Don Draper taught us a little bit about how to be terrible human beings and great copywriters. In This Book Will Teach You How To Write Better, Neville Medhora helps improve your copywriting without betraying your family and spiraling into darkness.
“No one cares about me, they care about themselves…” “No one cares about me, they care about themselves…..” “No one cares about me, they care about themselves…….”
One scene I still think about today is when he’s in the elevator with Ginsberg, aka the Superstore guy. Ginsberg thinks Don isn’t a good person and says that he feels bad for him. Don’s reply? “I don’t think about you at all.”
It was a huge lesson for me: people don’t think about you that often. Even if something happened between you and one other person, good or bad, they aren’t thinking about you.
They’re thinking about themselves too much to worry about you. Think about your end. Even if you’re thinking about them, it’s actually in relation to how it affects you.
When writing copy for an audience, don’t talk about you. They’re not thinking about you. They’re thinking about themselves so tell them how you can help them.
Waaayy too many websites/emails/letters incessantly talk about themselves first. Kind of like: Welcome to Ace Tennis Coaching. We are dedicated to serving our customers. We have been focusing on quality service for years, and have a dedicated staff to help fulfill your tennis needs. Our team is focused on quality coaching and delivering great training. We aim to serve our customers needs blah BLah BLAH.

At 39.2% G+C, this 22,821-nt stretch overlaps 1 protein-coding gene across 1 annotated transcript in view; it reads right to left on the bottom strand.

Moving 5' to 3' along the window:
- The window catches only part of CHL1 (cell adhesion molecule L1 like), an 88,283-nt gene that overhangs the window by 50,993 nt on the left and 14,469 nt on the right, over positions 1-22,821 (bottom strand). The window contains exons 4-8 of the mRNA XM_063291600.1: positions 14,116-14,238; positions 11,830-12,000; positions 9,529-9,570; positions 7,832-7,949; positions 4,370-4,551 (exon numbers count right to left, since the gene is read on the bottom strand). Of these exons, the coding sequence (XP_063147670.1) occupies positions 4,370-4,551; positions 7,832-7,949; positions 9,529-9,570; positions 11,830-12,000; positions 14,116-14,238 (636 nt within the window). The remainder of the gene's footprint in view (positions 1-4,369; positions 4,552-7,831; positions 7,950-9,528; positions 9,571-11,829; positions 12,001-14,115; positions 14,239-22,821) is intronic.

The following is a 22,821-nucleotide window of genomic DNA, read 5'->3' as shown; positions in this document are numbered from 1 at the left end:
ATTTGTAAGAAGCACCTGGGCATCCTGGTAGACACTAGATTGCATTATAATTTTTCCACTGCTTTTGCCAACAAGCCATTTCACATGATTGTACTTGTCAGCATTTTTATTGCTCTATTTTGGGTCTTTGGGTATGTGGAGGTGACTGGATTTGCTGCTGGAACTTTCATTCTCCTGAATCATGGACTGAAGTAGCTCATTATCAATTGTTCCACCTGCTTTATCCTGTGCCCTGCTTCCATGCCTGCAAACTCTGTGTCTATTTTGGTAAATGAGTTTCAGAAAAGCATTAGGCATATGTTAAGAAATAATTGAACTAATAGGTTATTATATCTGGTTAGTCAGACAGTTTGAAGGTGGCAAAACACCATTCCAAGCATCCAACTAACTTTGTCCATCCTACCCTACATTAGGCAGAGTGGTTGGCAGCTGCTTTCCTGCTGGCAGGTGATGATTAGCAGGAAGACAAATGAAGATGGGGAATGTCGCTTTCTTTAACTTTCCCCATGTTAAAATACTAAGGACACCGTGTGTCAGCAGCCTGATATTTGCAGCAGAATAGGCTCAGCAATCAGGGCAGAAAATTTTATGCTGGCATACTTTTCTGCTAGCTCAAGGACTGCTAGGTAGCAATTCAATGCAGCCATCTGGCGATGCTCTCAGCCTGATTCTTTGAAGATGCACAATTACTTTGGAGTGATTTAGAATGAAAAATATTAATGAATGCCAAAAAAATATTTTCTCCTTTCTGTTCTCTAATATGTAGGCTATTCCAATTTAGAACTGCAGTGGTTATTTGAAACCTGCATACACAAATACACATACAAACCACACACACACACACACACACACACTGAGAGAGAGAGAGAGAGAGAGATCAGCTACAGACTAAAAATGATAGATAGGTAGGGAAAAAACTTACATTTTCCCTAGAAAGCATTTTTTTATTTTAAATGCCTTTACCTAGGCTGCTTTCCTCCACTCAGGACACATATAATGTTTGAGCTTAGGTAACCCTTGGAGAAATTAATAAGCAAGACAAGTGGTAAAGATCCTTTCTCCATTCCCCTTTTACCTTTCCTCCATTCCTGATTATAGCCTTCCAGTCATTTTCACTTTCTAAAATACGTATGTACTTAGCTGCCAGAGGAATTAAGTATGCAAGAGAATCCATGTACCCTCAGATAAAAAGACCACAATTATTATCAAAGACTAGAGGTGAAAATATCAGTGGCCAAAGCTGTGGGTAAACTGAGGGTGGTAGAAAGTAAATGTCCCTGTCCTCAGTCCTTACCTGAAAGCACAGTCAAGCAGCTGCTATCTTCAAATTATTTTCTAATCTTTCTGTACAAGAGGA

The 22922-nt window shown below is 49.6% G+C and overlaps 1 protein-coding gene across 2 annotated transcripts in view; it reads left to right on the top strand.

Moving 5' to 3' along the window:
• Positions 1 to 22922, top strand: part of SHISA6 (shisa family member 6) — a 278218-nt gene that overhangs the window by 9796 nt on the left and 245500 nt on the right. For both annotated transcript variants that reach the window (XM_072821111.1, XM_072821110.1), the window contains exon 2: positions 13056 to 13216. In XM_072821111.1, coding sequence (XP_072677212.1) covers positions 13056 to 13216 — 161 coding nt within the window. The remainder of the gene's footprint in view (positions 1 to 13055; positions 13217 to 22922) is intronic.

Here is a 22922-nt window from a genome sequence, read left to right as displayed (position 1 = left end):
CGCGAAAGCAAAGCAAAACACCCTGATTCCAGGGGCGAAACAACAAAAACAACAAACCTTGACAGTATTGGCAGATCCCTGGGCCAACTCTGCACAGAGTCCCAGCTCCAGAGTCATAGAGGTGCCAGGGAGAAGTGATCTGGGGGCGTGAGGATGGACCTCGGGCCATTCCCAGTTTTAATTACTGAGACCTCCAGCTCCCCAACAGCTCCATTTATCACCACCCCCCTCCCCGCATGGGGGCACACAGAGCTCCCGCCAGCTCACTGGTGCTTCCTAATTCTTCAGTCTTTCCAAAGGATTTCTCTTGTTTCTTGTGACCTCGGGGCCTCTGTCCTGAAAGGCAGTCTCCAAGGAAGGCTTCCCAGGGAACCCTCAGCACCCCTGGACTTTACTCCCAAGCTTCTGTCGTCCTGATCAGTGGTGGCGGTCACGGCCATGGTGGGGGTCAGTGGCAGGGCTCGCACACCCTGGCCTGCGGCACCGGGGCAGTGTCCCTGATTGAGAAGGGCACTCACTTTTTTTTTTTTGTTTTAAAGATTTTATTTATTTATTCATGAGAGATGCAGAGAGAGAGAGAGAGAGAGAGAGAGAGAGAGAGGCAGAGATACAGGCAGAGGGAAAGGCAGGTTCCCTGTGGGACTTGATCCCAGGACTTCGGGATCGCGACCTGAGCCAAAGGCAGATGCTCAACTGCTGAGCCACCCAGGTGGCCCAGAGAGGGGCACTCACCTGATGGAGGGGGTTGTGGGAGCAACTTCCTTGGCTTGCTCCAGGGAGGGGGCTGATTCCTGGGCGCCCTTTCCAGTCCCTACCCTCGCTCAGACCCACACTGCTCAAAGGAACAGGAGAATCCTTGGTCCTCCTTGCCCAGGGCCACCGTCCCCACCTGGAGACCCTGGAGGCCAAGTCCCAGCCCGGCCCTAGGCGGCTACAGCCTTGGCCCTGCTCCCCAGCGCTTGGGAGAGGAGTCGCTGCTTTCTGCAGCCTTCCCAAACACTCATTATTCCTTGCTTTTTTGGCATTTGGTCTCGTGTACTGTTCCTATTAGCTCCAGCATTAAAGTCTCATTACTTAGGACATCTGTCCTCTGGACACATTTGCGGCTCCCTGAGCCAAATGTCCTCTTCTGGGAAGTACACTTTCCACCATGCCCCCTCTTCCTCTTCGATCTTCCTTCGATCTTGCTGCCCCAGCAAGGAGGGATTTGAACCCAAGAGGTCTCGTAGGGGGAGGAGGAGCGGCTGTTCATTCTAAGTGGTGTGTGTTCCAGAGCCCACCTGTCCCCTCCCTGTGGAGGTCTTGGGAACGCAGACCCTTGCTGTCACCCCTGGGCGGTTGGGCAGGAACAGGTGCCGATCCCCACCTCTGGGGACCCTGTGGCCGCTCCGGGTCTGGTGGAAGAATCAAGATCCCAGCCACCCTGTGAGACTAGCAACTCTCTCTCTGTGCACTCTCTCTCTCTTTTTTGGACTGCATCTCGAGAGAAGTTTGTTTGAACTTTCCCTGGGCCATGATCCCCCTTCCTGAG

We we we. It should be about you you you. We’re great because we do this. Well how about you’ll feel like you have Andre Agassi’s mullet after going through a session.
Don Draper didn’t talk about Kodak. He made you feel the importance of preserving your memories. What if you could re-watch your life? You can’t put a price on them. (But Kodak can!)
It’s easy to say what you’ve done. But focus more on what you’ll do for the customer. If someone comes to your house for help with something you wouldn’t walk them straight to your trophy case. Pass by it and let them notice the rec league championships on their own. Jump right into how you can help.
This is actually a shockingly easy task to do, and I’m going to reveal how…right now on the next page: Write casual copy! ….that’s it. That’s the whole secret!
I don’t do this enough. I’m trying to do this now and I still have a hard time doing it. Something that’s helped me is writing an email draft.
While I was reading this book, I subscribed to a few copywriting mailing lists. Because they’re good at their jobs, I also now have been sold a bunch of copywriting Info products.
Anyway, while reading this, I sent a daily email to a friend. I let him know it was just practicing writing more casual posts. Writing in iOS mail or the Gmail app helped a lot. It’s a different environment which gave me a different mindset.
iOS Notes and Evernote have everything and I sometimes get the feeling that I won’t publish things I write in these apps. It might be that percentage-wise, most notes are a few sentences (or even a few words) that are never intended for publishing. Too casual.
Ulysses and Google Docs are on the opposite end of the spectrum. They’re not casual enough. I feel like I need to polish things there.
Writing emails brings out the right amount of casualness. I also know that my friend (my podcast co-host Wally) actually reads the emails. They say you should have a reader in mind so I literally had a single reader in mind.